Our finest postmodernists have turned into purists and party base delegates. And that’s where things just get sad. The vigor and joy with which our best postmodernists attack any criticism of their aesthetic has all the hallmarks of the apparatchik.
He continues:
By adopting and tweeting the semantics of political shorthand for literary criticism (i.e., attacking Ange Mlinko as a ‘conservative’), it’s made the whole postmodernist movement jump the shark. This week Postmodern poetics is looking a lot like the Fonz in a leather jacket on skis.

Wednesday 10 April 2013

Breaking Bad

A frustrated David Yezzi—who compares today's verse to "a spayed housecat lolling in a warm patch of sun"—wants poets to stop playing it safe:
How did the main effects of poetry ever boil down to these: the genial revelation, the sweetly poignant middle-aged lament, the winsome ode to the suburban soul? The problem is that such poems lie: no one in the suburbs is that bland; no reasonable person reaches middle age with so little outrage at life’s absurdities. What an excruciating world contemporary poetry describes: one in which everyone is either ironic, on the one hand, or enlightened and kind on the other—not to mention selfless, wise, and caring. Even tragic or horrible events provoke only pre-approved feelings. Poetry of this ilk has a sentimental, idealizing bent; it’s high-minded and “evolved.” Like all utopias, the world it presents exists nowhere. Some might argue that poetry should elevate, showing people at their best, each of us aspiring to forgive foibles with patience and understanding. But that kind of poetry amounts to little more than a fairy tale, a condescending sop to our own vanity.

Sunday 7 April 2013

Sunday Poem

Jeweller’s saw bisects the whorl.
Heart surgery. Chambers crack.
I am going sane all the sudden.
Arteries are bright with oxygen
saw-teeth coax open the ammonitella
collarbones butterfly
valves unite as phragmocones
waves of disconcerting bliss
crystal, fossil, this, now. Open.
From Whirr & Click (2013) by Micheline Maylor

Saturday 6 April 2013

Poseur Alert

"Boy oh boy. It's really scary to see how conservative poet Ange Mlinko has become. She used to be one of us."

Kenneth Goldsmith exposes the group-think the avant-garde are always at pains to deny, and confirms what "conservative" critics everywhere know to be their only sin: independent thought.

Women's Poetry

Lisa Russ Spaar, Aracelis Girmay and Daisy Fried (pictured above) tackle the issue of gender in poetry in a candid, thought-provoking exchange, Here's a moment I like, from Fried:
Like any poet writing in any mode, I make hundreds of formal choices in every poem. Syntax, lineation, tone, pacing, voice, deployment of image: these are all formal choices. They’re all opportunities for thinking in certain ways and at certain rates. Likewise, traditional form is an opportunity, not a vessel to be filled up. I can’t imagine considering any of this in terms of gender. I really can’t get my brain around that concept. I realize there’s theory about female ways of thinking and male ways of thinking, female language and male language. If they’re true—I’m skeptical—I’m politically opposed to acting as if they’re true. The minute you start assigning gender to certain formal choices or gestures or tics, you have to start pointing out the million exceptions.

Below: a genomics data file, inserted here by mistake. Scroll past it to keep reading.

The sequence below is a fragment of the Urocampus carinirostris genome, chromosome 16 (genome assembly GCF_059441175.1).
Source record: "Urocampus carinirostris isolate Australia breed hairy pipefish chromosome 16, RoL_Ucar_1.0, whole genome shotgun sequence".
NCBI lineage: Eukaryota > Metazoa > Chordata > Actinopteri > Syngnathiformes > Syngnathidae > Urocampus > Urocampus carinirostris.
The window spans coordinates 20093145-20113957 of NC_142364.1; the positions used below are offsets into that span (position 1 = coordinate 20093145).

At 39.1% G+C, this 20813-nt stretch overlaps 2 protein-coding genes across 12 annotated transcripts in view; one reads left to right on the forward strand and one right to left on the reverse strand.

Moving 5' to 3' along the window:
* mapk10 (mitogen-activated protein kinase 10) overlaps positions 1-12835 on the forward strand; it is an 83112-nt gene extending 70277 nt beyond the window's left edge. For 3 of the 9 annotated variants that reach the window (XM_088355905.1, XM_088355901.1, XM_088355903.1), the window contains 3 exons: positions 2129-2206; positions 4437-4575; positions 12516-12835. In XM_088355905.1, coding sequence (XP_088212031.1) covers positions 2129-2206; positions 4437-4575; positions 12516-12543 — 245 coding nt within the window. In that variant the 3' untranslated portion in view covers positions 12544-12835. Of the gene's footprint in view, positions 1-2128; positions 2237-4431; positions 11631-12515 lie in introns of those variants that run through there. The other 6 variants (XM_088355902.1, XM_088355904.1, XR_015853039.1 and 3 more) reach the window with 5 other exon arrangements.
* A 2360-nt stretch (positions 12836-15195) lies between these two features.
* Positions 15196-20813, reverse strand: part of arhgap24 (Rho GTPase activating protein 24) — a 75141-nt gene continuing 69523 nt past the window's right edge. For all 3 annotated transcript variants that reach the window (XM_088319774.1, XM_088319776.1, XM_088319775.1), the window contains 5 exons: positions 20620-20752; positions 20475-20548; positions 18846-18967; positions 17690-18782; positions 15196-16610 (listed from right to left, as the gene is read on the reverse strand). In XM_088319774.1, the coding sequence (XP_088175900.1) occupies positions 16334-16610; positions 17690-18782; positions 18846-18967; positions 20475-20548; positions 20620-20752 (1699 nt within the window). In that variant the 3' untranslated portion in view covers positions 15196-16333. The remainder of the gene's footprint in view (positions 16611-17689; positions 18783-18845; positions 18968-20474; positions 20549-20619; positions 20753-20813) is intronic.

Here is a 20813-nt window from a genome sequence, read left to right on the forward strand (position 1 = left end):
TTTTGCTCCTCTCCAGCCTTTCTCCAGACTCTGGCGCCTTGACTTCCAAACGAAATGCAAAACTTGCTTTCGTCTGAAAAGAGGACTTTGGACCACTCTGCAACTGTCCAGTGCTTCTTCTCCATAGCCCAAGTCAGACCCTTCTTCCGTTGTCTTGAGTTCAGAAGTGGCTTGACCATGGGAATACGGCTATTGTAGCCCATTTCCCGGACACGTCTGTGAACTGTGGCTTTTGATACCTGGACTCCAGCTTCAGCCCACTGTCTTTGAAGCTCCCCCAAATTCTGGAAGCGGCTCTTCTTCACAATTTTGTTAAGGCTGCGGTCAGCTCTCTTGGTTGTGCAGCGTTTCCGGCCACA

What's Robert Moore reading?

Friday 5 April 2013

Official Avant-Garde Culture

In his bracing 6200-word dismantling of Charles Bernstein's career, Jason Guriel takes a minute to ask a few questions:
How does a Language poet know when her poem is finished, or at least ready for the typesetter? (It strikes me that a non-linear and non-representational poetry of fragments that resist closure could go on forever.) Does a Language poem end where it does because its author got winded and, well, a poem has to end somewhere? What does her revision process look like? Why is it “Surfeit, sure fight,” and not “Sure fight, surfeit”? Why couldn’t the lines in “Solidarity Is the Name We Give to What We Cannot Hold” and “Let’s Just Say” be shuffled into a different order and still enable the reader to come up with the same point about the wobbliness of words? And if the lines can be shuffled into a different order, why should the reader read the poems at all? And why does the Language poet keep writing them, once she’s got a few under her belt? How many Language poems does it take to unscrew the signified from the signifier?
(Drawing from "Mini Gross Sketches")

Pollock Replies

Immensely gratified as I am by Stewart Cole's thoughtful and sensitive review, I'm puzzled by his critique on these points. On "the work of art per se": the whole thrust of the essay he quotes that phrase from ("The Art of Poetry") is to greatly expand the reach of my own thinking about poetry to include pragmatic, mimetic and performative values. Early in the essay I write that "to ignore all other values besides the aesthetic would be to miss a great deal of what a lot of poetry does." And by the end of the essay I say things like this: "[The] object [of truly great poetry] is ultimately the formation, and transformation, of the human self and community." Granted, I argue that aesthetic value must be central to any good theory of poetry. But my position is much broader than Cole gives me credit for here.

On the matter of our aesthetic sensitivities being affected by our material conditions: of course they are, but I'd argue that we shouldn't merely surrender to our own social conditioning; we should strive to overcome it. That's what it means to be a true cosmopolitan. As I say later in the same essay, "particular aesthetic values change over time: some eras and readers will especially value classical clarity and restraint, others romantic passion or intellectual challenge; but in our time it should be possible to value a wide range of aesthetic qualities, because we have the benefit of a vast literary history. I can value Lorca's fierce rhetorical passion and surreal imagery, and also Cavafy's classical restraint and clarity; nevertheless I can also value Lorca over some minor French surrealist and Cavafy over some dull author of versified history. It is not the poet's particular aesthetic values that should determine the critic's estimation of the poem, but the quality of the art."—James Pollock